Jessica Luo '24
I was walking alone along a deserted boardwalk one hazy morning in November. Icy waves broke beside me as I strolled the silent planks. Out of the blue, I heard a high- pitched squeal behind me and quickly turned around, disturbed.
“Look!” a child shrieked.
I glanced down to see a five-year old tugging on the edge of my jacket. I noticed that the frigid cold had turned the knuckles of her grubby hands bright pink. She held a broken shell between her shivering fingers.
“Where’s your mom?” I asked in a futile attempt to shoo her away. Her tiny blue pinky pointed towards a man standing by the waves. Cloudy fumes braided around his fingers and face, and a gentle smoke weaved in and out of his mouth. I have to admit; it would’ve been poetic. It would’ve been beautiful if his five-year old daughter wasn’t left unattended, freezing, and unaware.
“Hey, mister! Is this your kid?” I shouted.
He looked over with sleepy eyes, tossing his cigarette into the sea. After a dozen or so heavy steps, he appeared in front of me. His breath reeked of tobacco. With a single stench, the stores of memories returned, choking me calmly.
It was a blazing sunny day in late August. “Going off for a smoke,” he told me. He threw the phrase away like his used cigarette butts, scattering remains everywhere he went. I stayed and waited.
It was all I could see. Children running around in houses full of sweet fumes, breathing in their parent’s lifestyle of overwork, fatigue, and surrender. It was so fun.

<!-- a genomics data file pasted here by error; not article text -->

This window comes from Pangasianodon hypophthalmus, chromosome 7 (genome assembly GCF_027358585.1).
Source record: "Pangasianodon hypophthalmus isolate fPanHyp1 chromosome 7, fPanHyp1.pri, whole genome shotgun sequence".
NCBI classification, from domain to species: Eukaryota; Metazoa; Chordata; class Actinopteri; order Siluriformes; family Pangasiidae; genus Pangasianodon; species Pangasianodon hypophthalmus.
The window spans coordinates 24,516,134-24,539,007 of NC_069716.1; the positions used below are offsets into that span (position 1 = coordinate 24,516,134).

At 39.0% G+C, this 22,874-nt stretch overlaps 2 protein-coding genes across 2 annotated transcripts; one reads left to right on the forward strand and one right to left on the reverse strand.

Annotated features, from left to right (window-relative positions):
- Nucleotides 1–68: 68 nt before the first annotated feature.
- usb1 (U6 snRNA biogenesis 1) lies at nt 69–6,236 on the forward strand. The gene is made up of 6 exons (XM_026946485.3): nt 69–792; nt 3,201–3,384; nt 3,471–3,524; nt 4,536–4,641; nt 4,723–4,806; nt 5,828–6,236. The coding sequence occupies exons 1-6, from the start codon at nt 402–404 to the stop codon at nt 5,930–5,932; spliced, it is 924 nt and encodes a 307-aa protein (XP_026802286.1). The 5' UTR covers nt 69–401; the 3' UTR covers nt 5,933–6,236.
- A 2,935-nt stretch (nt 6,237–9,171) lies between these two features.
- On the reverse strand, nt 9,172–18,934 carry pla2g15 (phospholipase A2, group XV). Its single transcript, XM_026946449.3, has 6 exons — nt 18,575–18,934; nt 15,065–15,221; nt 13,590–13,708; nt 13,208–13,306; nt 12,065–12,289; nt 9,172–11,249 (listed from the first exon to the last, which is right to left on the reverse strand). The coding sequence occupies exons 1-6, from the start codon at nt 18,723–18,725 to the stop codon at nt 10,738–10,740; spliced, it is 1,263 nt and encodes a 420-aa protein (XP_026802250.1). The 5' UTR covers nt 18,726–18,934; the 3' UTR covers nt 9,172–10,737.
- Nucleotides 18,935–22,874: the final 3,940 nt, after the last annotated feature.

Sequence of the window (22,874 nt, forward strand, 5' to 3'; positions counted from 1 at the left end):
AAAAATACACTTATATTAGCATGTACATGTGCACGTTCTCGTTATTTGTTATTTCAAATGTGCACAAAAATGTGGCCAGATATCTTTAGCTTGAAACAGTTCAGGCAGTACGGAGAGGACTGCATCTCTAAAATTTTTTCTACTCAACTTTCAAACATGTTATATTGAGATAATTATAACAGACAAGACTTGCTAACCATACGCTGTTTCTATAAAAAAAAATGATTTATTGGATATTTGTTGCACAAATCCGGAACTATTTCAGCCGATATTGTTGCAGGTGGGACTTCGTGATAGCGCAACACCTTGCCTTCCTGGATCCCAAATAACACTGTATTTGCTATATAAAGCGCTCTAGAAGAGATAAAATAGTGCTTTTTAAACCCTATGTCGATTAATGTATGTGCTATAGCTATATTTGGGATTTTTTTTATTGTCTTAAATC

It was so lonely.
I looked the man in the eyes and told him a story. I told him a story of rebirth, victory, and defeat. How, at age six, it returned after years of his promises to “never go back.” He replaced our bedtime stories with drugstore trips, and dozens of boxes would magically appear and vanish within days. At last, it came. I listened to his voice grow thinner and thinner until I couldn’t bear to hear it. I watched his body shrivel away into ashes, but it didn't end there. He got better, of course. He always found a way to return to “normal,” but at this point this was his normal. A gravity-defying comeback, an awe-inspiring recovery, and the dreaded rebirth. With its expected arrival came the recoil. Doctors, tubes, monitors, a late night sickness replacing midnight smoke.
I never realized it, but the stench of death always reeked in our house growing up. Maybe it was always there or maybe it was just waiting for the perfect renaissance. I guess I’ll never know.